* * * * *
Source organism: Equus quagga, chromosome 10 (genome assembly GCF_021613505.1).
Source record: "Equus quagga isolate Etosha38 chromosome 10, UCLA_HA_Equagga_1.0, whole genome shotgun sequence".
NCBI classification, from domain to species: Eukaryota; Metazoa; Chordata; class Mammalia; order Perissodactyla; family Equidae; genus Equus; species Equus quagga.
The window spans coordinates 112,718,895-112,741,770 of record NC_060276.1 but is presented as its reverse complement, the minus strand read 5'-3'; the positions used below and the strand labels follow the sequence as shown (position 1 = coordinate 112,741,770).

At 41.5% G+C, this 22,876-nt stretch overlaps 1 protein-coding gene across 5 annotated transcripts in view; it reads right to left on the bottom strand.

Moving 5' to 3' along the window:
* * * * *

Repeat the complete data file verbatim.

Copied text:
Source organism: Equus quagga, chromosome 10 (genome assembly GCF_021613505.1).
Source record: "Equus quagga isolate Etosha38 chromosome 10, UCLA_HA_Equagga_1.0, whole genome shotgun sequence".
NCBI classification, from domain to species: Eukaryota; Metazoa; Chordata; class Mammalia; order Perissodactyla; family Equidae; genus Equus; species Equus quagga.
The window spans coordinates 112,718,895-112,741,770 of record NC_060276.1 but is presented as its reverse complement, the minus strand read 5'-3'; the positions used below and the strand labels follow the sequence as shown (position 1 = coordinate 112,741,770).

At 41.5% G+C, this 22,876-nt stretch overlaps 1 protein-coding gene across 5 annotated transcripts in view; it reads right to left on the bottom strand.

Moving 5' to 3' along the window: